Cultivating Practice

by | Jun 19, 2017 | Nurturing Your Practice

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When I first started practicing yoga I would practice as time permitted. I didn’t always have the bandwidth to practice, and in the beginning yoga was just one of the many tools I had at my disposal for physical engagement.

When I started to practice daily I saw subtle shifts in my habits and behaviors that indicated that my system was coming into balance. These shifts started small and included improved digestion, more restful sleep, and clear, single pointed focus.

My practice wasn’t really intense, but it was consistent. I learned how to find the connection between my breath and my body, and I learn how to dissolve the duality that creates the illusion of separation.

If you’re looking to cultivate a deeper practice I would recommend taking the following steps to foster a relationship with your practice. It will help you to find a practice that is perfect for your embodied expression.

Define Regular Practice

It’s important to identify what “regular” practice means to you. One of my first teachers said that she couldn’t practice everyday, it was too much for her body. Everyone is going to be a little different when it comes to frequency, intensity, and duration of practice. It’s important to set clear parameters around what a healthy practice looks like for your body and activity level.

You may sit with the question “What is your definition of regular practice?”, and see what images and phrases arrive. You can map your thoughts abstractly in your journal, or write a concise description of regular practice. Regardless of how you define it, make sure you have a solid mental picture of what the time commitment would be, where you will practice, and how long you will practice for each time.

Deepen Your Studies

The Upanishads

One of the best ways to understand a topic is to go back into the history of the topic and yoga is no different. In my opinion, The Upanishads are by far the best place to start. I make this recommendation because all of the proceeding texts and Sutras follow the Upanishads. If you have taken the time to familiarize yourself with the Upanishads you will be prepared for more historical and cultural accounts of yoga. The Upanishads are the foundation that all of the yoga philosophy has been built upon.

The Bhagavad Gita

The next recommendation I would have would be The Bhagavad Gita. The Bhagavad Gita is an excerpt from an Epic, The Mahabharata. In The Gita, Arjuna and Krishna are deliberating on the internal struggles of the Ego and the Atman. The entire story is a metaphor for the internal struggle each one of us endures as we awaken into Realization. The beauty in this classic is that it can teach us so many things about the practice of yoga, dharma, and karma.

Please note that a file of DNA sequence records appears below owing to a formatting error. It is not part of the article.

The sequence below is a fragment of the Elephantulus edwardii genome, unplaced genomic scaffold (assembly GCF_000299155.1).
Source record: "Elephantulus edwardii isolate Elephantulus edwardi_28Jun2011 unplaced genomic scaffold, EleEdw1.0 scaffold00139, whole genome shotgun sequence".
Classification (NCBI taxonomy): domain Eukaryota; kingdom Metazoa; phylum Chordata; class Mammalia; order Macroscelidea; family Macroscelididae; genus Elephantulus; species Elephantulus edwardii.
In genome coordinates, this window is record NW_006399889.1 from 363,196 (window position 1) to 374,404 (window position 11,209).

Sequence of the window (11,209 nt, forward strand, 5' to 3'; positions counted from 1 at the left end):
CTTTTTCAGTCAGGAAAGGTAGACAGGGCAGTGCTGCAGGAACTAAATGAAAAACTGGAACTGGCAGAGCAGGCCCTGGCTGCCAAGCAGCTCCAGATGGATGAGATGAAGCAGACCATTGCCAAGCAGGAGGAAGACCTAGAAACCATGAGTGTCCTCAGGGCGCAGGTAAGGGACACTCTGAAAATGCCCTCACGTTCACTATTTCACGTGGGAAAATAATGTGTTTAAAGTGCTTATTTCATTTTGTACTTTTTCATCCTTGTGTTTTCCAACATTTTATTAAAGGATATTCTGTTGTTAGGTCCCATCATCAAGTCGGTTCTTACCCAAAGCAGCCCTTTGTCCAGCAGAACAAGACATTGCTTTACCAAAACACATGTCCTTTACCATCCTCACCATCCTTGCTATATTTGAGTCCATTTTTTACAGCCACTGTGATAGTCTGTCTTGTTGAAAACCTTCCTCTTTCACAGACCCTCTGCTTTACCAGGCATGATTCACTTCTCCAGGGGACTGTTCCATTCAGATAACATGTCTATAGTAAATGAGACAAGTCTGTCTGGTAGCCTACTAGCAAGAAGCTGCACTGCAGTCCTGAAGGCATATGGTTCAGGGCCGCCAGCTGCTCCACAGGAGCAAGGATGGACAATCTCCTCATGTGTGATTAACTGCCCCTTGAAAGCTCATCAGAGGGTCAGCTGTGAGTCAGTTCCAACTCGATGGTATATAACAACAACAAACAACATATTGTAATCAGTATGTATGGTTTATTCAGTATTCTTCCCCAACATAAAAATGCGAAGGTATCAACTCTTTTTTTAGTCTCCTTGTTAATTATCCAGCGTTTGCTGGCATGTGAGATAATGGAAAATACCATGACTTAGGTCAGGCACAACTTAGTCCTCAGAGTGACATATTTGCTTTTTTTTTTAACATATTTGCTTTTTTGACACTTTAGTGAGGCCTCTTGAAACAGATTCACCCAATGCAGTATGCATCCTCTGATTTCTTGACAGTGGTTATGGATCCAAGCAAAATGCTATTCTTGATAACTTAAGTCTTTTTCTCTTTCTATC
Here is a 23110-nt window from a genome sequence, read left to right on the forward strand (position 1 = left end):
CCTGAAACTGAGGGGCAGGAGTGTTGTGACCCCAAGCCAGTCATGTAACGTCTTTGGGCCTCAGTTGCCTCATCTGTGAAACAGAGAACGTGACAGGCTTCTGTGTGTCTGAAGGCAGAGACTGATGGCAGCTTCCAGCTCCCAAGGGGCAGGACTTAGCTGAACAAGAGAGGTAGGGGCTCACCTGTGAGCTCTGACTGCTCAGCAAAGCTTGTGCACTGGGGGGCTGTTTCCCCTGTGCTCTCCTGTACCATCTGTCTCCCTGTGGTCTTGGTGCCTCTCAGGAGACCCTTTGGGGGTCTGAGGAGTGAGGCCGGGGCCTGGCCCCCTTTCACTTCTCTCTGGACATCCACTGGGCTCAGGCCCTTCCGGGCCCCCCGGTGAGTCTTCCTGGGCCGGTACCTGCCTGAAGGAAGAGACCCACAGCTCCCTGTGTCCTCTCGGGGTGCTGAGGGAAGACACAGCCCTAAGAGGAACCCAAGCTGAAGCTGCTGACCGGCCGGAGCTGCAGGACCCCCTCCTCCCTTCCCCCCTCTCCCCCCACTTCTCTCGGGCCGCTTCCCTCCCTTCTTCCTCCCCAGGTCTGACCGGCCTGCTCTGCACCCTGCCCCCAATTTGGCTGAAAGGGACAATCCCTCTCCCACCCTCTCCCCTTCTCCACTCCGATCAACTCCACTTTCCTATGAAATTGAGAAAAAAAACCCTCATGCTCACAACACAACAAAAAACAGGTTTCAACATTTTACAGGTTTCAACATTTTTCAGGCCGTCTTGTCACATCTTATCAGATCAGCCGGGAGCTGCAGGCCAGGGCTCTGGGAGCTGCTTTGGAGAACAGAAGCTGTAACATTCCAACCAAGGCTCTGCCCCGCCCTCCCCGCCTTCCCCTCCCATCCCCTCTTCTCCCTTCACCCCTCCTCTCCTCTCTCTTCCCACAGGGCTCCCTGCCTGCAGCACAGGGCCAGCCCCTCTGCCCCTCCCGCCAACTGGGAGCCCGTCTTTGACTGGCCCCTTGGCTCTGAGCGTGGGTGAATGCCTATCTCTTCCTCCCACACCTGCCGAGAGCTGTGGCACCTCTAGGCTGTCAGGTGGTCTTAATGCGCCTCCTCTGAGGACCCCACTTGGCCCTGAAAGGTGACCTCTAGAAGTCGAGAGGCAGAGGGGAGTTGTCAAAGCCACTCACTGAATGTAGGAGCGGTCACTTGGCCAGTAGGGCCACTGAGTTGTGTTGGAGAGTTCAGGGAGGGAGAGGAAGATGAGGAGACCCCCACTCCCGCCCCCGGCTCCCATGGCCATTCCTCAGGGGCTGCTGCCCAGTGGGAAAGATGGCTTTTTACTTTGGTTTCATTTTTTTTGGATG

The Yoga Sutras of Patanjali

The Yoga Sutras of Patanjali are considered the authority on yoga, in particular the eight limbed path of Ashtanga Yoga. I would recommend reading, rereading, and reading them again. In fact, I treat the Sutras like a Christian might treat the Bible; between the Upanishads, The Gita, and The Sutras I am always abiding in and taking in God. Studying these texts, living through the Sutras and the Upanishads, I have been able to consistently reorient myself back to Right Knowledge, even in times of deep illusion and uncertainty.

Create Ritual

One of my favorite teachers in the Austin area teaches a Sunday Ritual class at one of the iconic hotels in Downtown Austin. I love the idea of creating a sacred ritual around your practice. It’s both inviting and deeply personal.

Create Space for Connection

Your practice is your practice. I once had someone compare their practice to my practice, or my practice to theirs respectively. It was the most unpleasant experience I have ever had. It actually felt like the other person was trying to take something away from me that couldn’t be taken. I know that was not the individual’s intent, but nevertheless it disturbed me.

To me, practice is unique and individual to the practitioner. Each individual is having an experience that is one sided. Our practice is our opportunity to come home to ourselves and really connect in a deeply meaningful way. When we connect with ourselves in practice, when we quiet the chitta vritti and unite with the Prana that enlivens our existence, we can truly come home to our experience in complete authenticity.

Cultivate Community

Whether you practice at the YMCA or a local studio get to know the people you’re practicing with. Develop a community that supports your practice and your highest embodiment of Self. Remember to apply the same boundaries that you would to coworkers or neighbors, but allow yourself to connect with the other people that share your space.

Practice More Than Just Asana

Asana, or the physical practice of yoga, is an amazing opportunity to connect to Self and get a good workout, but we don’t come to our mate for the physical benefits alone. If you’re at a place where you want to advance your practice then you have arrived at a place where practicing mantra, pranayama, and other yogic exercises might add some value to your practice. By cultivating an awareness of the history and reading the ancient literature you will begin to develop a deeper understanding of the practice and the philosophy. Ultimately, over time you will begin to integrate yoga more thoroughly into your daily life.

Developing a relationship with your practice is a rewarding endeavor. Placing value on the time you spend connecting and deepening your relationship to Self is invaluable to your mental and physical wellbeing. Make time to check in and listen to your heart’s call.

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